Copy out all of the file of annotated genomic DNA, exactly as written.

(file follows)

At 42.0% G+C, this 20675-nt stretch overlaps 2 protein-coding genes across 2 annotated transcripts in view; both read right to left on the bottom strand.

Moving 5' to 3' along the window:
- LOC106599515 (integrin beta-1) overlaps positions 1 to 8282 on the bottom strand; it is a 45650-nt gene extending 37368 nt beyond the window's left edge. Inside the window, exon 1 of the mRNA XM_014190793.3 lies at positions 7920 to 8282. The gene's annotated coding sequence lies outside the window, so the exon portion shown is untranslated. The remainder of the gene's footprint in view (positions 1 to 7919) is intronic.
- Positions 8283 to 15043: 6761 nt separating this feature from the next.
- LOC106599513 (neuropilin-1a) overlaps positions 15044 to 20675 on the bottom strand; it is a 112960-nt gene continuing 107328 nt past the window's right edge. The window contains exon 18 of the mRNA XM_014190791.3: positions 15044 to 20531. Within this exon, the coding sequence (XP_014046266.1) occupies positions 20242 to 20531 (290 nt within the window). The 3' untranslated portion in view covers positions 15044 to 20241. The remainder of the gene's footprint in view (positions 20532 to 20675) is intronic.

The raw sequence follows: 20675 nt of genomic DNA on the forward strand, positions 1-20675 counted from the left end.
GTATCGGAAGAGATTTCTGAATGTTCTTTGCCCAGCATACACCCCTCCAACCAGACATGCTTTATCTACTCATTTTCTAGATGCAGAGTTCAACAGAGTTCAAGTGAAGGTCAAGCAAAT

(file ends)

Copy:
At 42.0% G+C, this 20675-nt stretch overlaps 2 protein-coding genes across 2 annotated transcripts in view; both read right to left on the bottom strand.

Moving 5' to 3' along the window:
- LOC106599515 (integrin beta-1) overlaps positions 1 to 8282 on the bottom strand; it is a 45650-nt gene extending 37368 nt beyond the window's left edge. Inside the window, exon 1 of the mRNA XM_014190793.3 lies at positions 7920 to 8282. The gene's annotated coding sequence lies outside the window, so the exon portion shown is untranslated. The remainder of the gene's footprint in view (positions 1 to 7919) is intronic.
- Positions 8283 to 15043: 6761 nt separating this feature from the next.
- LOC106599513 (neuropilin-1a) overlaps positions 15044 to 20675 on the bottom strand; it is a 112960-nt gene continuing 107328 nt past the window's right edge. The window contains exon 18 of the mRNA XM_014190791.3: positions 15044 to 20531. Within this exon, the coding sequence (XP_014046266.1) occupies positions 20242 to 20531 (290 nt within the window). The 3' untranslated portion in view covers positions 15044 to 20241. The remainder of the gene's footprint in view (positions 20532 to 20675) is intronic.

The raw sequence follows: 20675 nt of genomic DNA on the forward strand, positions 1-20675 counted from the left end.
GTATCGGAAGAGATTTCTGAATGTTCTTTGCCCAGCATACACCCCTCCAACCAGACATGCTTTATCTACTCATTTTCTAGATGCAGAGTTCAACAGAGTTCAAGTGAAGGTCAAGCAAAT